Loops are what makes a rughooked mat -- a simple stitch, making the craft an easy one to learn, yet giving an astonishing breadth of expression and individuality to each person's design. Most of our group uses strips of wool, cut by ingenious Bliss, Fraser or Rigby slitters into various thicknesses, from #2 [VERY fine] to #8 [1/4" or 8/32nds of an inch, commonly called 'primitive'] or handcut strips that may be even wider than a #8 cut. Wool yarn is also a good material for rughooking; it has the dual advantages of being readily available in many colours and thicknesses and also ready to hook immediately, not requiring prewashing to shrink or 'full' the wool fabric so that it does not unravel in the process of pulling up loops with a hook. Woollen cloth, on the other hand, comes in many weights and colours and takes dye beautifully. New wool fabric or recycled wool clothing or blankets -- making beauty from cast-offs appeals to my thrifty nature. I can't bear to think of something going to overstuffed landfills, or up in smoke, if it has another useful purpose. There is so much to learn and experience; dyeing your own fabric is exciting!
Back to the Quoddy Loop... it is a breathtaking voyage by land and sea around and on the Bay of Fundy, which boasts the highest tides in the world and some of the most beautiful scenery that you will find anywhere. The area has many qualities to recommend it as a place to play, work, visit and live, aside from its abundant natural beauty: people care about each other, the tradition of handcrafting is strong, the weather is moderate and heritage is rich and respected. Communities on the mainland and numerous islands yield fascinating stories and rambles, bringing history to glorious life. Ste Croix Island, just up the coast from St Andrews, bears the distinction of being the first European settlement in North America [north of Florida], due to Samuel de Champlain's bitter winter on that island in 1604. The survivors then decamped to Annapolis Royal in Nova Scotia, across the Bay of Fundy, making it the oldest continuous settlement north of St Augustine. This was also the beginning of l'Acadie, still a thriving presence in Canada, adding a strong French thread to our country's tapestry. Loyalists fled the United States and some even floated their homes on barges across to St Andrews, on the more tolerant shores of Canada. Evidence of these settlers, especially the shipbuilders, is plentiful in the area's architecture.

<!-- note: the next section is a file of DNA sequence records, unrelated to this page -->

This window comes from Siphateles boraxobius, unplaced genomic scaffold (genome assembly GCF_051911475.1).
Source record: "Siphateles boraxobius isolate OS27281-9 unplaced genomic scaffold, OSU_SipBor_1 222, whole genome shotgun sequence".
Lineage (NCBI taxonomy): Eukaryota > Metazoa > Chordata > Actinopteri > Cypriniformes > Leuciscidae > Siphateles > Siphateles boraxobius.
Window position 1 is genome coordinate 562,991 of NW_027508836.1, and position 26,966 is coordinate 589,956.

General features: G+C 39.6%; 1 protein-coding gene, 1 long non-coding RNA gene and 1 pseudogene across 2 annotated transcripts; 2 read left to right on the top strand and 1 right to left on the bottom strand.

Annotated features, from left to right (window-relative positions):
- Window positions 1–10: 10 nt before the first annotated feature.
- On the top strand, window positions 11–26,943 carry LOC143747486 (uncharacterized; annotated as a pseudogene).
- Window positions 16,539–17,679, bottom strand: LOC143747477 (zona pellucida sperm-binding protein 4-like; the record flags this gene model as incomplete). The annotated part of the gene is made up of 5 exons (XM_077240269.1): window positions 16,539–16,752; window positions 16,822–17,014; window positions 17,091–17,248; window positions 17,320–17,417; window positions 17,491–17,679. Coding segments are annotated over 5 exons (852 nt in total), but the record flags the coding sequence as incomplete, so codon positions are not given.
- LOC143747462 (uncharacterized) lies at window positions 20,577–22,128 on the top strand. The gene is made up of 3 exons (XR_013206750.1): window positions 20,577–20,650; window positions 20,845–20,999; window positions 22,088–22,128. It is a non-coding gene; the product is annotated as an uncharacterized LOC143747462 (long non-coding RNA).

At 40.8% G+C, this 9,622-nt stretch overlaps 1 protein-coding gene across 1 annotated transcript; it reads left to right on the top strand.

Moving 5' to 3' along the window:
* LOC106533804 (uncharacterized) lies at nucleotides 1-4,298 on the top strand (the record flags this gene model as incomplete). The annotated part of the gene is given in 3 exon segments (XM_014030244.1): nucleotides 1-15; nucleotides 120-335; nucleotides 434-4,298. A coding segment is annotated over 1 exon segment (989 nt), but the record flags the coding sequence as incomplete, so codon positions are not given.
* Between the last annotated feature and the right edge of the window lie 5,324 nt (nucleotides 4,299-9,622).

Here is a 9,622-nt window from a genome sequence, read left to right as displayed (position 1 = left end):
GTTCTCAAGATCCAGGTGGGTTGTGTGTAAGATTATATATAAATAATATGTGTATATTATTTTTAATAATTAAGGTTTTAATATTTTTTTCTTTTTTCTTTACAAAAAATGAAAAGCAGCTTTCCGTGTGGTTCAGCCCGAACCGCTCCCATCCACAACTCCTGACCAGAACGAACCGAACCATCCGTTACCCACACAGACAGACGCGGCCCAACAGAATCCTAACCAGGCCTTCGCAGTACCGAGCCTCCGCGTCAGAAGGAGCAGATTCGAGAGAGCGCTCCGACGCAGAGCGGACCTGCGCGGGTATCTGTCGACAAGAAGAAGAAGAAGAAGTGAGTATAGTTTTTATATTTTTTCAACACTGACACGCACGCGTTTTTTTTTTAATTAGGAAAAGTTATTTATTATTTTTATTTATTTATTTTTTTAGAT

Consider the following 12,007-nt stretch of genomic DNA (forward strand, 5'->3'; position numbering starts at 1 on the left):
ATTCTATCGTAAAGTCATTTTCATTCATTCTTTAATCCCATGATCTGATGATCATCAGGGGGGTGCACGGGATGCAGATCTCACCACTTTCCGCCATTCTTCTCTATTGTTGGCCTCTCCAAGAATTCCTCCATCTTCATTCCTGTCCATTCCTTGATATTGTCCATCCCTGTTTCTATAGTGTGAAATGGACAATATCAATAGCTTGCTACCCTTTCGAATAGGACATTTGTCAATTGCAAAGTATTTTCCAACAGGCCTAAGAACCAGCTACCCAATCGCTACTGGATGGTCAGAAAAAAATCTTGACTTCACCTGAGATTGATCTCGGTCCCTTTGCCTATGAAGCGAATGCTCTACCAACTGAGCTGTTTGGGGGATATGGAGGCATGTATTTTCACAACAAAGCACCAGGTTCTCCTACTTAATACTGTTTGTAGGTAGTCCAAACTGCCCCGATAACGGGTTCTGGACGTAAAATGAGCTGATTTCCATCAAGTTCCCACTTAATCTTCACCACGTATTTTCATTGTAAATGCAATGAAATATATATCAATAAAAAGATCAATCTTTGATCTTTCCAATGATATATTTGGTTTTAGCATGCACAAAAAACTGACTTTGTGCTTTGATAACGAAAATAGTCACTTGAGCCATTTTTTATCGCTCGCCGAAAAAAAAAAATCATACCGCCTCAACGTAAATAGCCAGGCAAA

So, we hook and chat, following the traditions of ages, while bringing modern ideas and methods to this ancient and enduring craft. Every week we follow each others' progress and marvel at the output of a small group of women, truly 'hooked' on this wonderful art form!
Monday, February 26, 2007
We make rugs for the floor, chairmats, table mats and rug hangings to be displayed on the wall. Big, small and inbetween, colours of every description, either from as-is wool off the bolt, recycled wool from whatever source [always well washed and dried to slightly felt or 'full' the wool and get rid of any moth eggs or surface dirt that might be clinging to the fabric] and the limitless results of our dye pots. Some like the pictorials, others are fond of geometrics or abstract designs, some go for realism and others like the naive or primitive look. We share our wool, our stories and our strengths. Some of the group members have been 'at' rughooking for 30 years or more, and others are very new, working on their first little mat.
Years ago, rugs were hooked out of whatever came to hand — old clothes from the ragbag or leftover yarn from knitting sweaters, hats & mittens, made to fend off the cold Atlantic winds and spray. Necessity was truly the mother of invention — those draughty homes and chilly floors cried out for cozy mats. Today, the St Andrews “SeasideHookers” meet weekly to fashion mats and rugs of various designs and styles... some original, others from traditional or commercial patterns. It's recycling at its finest! All are welcome… experience not required… just bring your imagination.
April 28/07 note: our group is now called the Quoddy Loopers